Everybody's in a Big Hurry
Wednesday, February 1, 2006
DETROIT, Jan. 31 -- It's the kind of image that can keep an offensive lineman tossing and turning at night.
Over the last week or so, Robbie Tobeck, Seattle's 12th-year center, and his teammates on the line have studied videotape of the Pittsburgh Steelers' defense, particularly the constant and often devastating blitzes that can come at any time, from any place on the field.
"You know they're going to be extremely physical," Tobeck said. "What you see is when they've been successful, they've basically gotten people into a panic. That's something we can't allow to happen. We've got to relax, take our time and make the adjustments to prevent something like that."
The Steelers have been a blitzing team ever since Bill Cowher showed up as their coach 14 years ago. One of the original architects of the Steelers' zone blitz schemes was Dick LeBeau, who played 14 years at cornerback in the NFL and spent six years as an assistant coach with the Steelers in the mid-1990s. He returned as the team's defensive coordinator in 2004, and his handiwork has been evident in Pittsburgh's run to Super Bowl XL.
No team in the NFL blitzed more than the Steelers in 2005, using the tactic on a league-high 287 pass attempts during the regular season. The blitz was primarily responsible for eliminating the top-seeded Indianapolis Colts in the second round of the AFC playoffs in a game in which quarterback Peyton Manning spent more time on his back than standing upright. Manning was so undone he complained afterward that his teammates simply couldn't protect him.
There was more of the same 10 days ago in the AFC title game, when the Steelers forced Broncos quarterback Jake Plummer into four turnovers -- two interceptions and two fumbles under a particularly heavy rush -- in Pittsburgh's upset at Denver's Invesco Field. In all three playoff victories, the Steelers stuffed their opponent's running game, made offenses become one-dimensional and took early leads, allowing their defense even more latitude to create mayhem -- and perhaps a little panic, as well.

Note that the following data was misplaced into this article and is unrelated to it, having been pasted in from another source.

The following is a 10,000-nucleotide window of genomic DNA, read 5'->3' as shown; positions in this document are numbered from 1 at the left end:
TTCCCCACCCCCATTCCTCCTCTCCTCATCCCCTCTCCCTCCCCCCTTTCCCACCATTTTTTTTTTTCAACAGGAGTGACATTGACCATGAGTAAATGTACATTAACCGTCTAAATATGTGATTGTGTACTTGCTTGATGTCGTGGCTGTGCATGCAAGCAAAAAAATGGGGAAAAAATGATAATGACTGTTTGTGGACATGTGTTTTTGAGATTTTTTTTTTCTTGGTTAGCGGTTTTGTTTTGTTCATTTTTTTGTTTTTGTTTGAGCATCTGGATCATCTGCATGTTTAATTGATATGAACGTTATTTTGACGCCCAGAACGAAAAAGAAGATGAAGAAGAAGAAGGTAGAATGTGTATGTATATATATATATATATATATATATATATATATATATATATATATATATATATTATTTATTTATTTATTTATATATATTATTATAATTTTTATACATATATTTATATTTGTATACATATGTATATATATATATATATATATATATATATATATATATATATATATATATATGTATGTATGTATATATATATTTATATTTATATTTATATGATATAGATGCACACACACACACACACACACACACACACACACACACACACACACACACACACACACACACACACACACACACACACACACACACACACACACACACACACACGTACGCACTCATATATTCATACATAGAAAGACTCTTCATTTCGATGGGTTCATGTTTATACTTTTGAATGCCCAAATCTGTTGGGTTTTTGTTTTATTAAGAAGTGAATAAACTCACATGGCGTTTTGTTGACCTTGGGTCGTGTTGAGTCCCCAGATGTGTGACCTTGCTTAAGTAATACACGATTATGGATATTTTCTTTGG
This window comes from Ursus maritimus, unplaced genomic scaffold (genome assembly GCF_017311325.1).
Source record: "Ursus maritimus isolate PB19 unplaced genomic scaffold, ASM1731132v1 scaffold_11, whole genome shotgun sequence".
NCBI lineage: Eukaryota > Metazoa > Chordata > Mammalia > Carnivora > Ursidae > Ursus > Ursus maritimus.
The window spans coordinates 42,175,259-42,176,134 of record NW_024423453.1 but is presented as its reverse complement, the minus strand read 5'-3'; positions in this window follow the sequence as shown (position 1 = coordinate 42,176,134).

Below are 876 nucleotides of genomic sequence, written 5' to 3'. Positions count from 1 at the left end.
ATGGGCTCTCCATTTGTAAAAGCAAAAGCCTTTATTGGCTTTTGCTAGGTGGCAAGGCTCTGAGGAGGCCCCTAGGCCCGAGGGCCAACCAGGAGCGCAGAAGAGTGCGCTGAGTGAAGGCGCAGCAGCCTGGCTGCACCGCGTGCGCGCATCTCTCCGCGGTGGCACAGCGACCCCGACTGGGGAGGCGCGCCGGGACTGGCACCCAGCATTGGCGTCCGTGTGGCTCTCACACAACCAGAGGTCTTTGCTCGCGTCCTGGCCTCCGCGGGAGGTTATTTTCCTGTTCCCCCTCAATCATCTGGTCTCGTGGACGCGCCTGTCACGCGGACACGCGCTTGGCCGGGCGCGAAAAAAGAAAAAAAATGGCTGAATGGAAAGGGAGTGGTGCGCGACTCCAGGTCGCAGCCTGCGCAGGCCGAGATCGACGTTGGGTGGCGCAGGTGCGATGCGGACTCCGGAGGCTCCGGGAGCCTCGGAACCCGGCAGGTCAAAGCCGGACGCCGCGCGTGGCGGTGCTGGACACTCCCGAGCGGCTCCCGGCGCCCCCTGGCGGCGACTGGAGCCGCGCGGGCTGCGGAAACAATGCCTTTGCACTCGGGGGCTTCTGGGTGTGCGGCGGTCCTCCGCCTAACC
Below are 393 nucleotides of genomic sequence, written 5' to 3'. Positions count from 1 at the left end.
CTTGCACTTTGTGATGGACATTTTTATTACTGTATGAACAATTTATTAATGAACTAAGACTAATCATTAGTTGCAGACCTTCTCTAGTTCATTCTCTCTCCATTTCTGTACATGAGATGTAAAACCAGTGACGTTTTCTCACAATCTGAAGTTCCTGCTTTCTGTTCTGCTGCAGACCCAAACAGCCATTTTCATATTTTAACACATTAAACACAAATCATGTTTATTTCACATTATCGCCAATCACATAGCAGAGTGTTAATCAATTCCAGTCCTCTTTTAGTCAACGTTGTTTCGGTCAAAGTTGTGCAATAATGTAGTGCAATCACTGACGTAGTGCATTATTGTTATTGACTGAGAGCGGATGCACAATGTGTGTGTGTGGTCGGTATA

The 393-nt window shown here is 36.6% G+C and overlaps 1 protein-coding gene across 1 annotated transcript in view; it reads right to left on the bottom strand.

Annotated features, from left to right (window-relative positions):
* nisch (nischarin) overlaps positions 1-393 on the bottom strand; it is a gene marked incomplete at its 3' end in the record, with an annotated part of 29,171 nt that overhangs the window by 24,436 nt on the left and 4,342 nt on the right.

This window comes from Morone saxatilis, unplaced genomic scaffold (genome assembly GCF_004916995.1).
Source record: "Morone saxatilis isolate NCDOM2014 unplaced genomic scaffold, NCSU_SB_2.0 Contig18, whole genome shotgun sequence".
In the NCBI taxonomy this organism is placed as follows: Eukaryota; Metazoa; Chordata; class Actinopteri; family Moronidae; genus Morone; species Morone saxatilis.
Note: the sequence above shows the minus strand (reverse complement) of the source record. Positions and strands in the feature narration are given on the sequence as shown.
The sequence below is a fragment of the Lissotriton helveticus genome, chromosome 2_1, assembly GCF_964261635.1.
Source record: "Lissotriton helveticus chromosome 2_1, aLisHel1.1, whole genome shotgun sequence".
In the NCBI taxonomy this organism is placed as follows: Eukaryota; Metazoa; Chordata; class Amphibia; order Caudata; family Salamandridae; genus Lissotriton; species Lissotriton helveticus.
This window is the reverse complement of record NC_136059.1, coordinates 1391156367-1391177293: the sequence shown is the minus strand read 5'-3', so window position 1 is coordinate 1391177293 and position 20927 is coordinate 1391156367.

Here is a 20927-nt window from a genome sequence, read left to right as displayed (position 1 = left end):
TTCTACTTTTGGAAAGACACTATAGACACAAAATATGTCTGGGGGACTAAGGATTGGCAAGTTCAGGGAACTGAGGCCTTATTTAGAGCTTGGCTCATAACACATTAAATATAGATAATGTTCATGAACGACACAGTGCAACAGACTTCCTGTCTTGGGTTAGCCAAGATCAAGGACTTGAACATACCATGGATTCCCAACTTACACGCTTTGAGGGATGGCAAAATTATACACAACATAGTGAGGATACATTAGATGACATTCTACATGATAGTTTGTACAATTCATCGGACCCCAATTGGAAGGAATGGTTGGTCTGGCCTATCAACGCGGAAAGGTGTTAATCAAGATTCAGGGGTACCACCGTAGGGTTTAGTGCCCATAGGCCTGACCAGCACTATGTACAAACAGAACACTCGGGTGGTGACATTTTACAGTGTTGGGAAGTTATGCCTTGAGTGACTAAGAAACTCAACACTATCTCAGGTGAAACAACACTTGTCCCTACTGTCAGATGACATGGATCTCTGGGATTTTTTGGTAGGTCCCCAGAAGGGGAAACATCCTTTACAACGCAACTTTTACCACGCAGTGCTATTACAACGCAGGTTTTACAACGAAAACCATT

"First of all, they have great athletes," Seattle Coach Mike Holmgren said Tuesday. "They have the kind of players who can execute what they ask them to do. You have to have the right people to run the schemes. In Pittsburgh's case, when they blitz the linebacker, that linebacker is really good at blitzing. We've all seen teams that blitz and the blitzer runs right into the blocker. It's an awesome collision, but he never gets home. Their players are physical, but they also have enough wiggle and speed to make it very, very difficult."
The Steelers operate out of a 3-4 alignment -- three down linemen and four linebackers. The front three linemen -- end Aaron Smith (298 pounds), nose tackle Casey Hampton (325) and end Kimo von Oelhoffen (299) -- provide a major push toward the quarterback, sometimes occupying two offensive linemen on one defensive lineman, creating openings for linebackers and defensive backs to rush the quarterback.
The zone blitz also often drops a defensive lineman into the pass-coverage lanes and almost always includes one safety playing in a deep zone.
If a linebacker blitzes, one of his teammates will simply play a zone to cover an area, as opposed to a specific receiver. Fifteen players had at least one sack this season for the Steelers, who were tied for third in the league with 47, including nine by safeties and cornerbacks. Linebacker Joey Porter led the Steelers with 10 1/2 sacks, and fellow linebacker Clark Haggans, Porter's former Colorado State teammate, had nine.
Strong safety Troy Polamalu, with the long hair he described Tuesday as "my fifth appendage," has emerged as arguably the Steelers' most dangerous defender. He's a 5-foot-10, 212-pound dynamo who lines up all over the field and has a knack for avoiding blocks and making huge hits -- in opposing backfields and the secondary if he stays in pass coverage.
"This kid Polamalu is the best football player I've ever seen," Denver defensive lineman Trevor Pryce said before the Steelers faced the Broncos in the AFC championship game. "There's something very strange about him that I can't put a finger on. They call him 'ninja' because he just pops out of nowhere and pops you. He's reckless. He does not care. He has an advantage being 5-10. When you're short and strong, you have an advantage because those 6-5 offensive linemen can't get a hold of anything to block."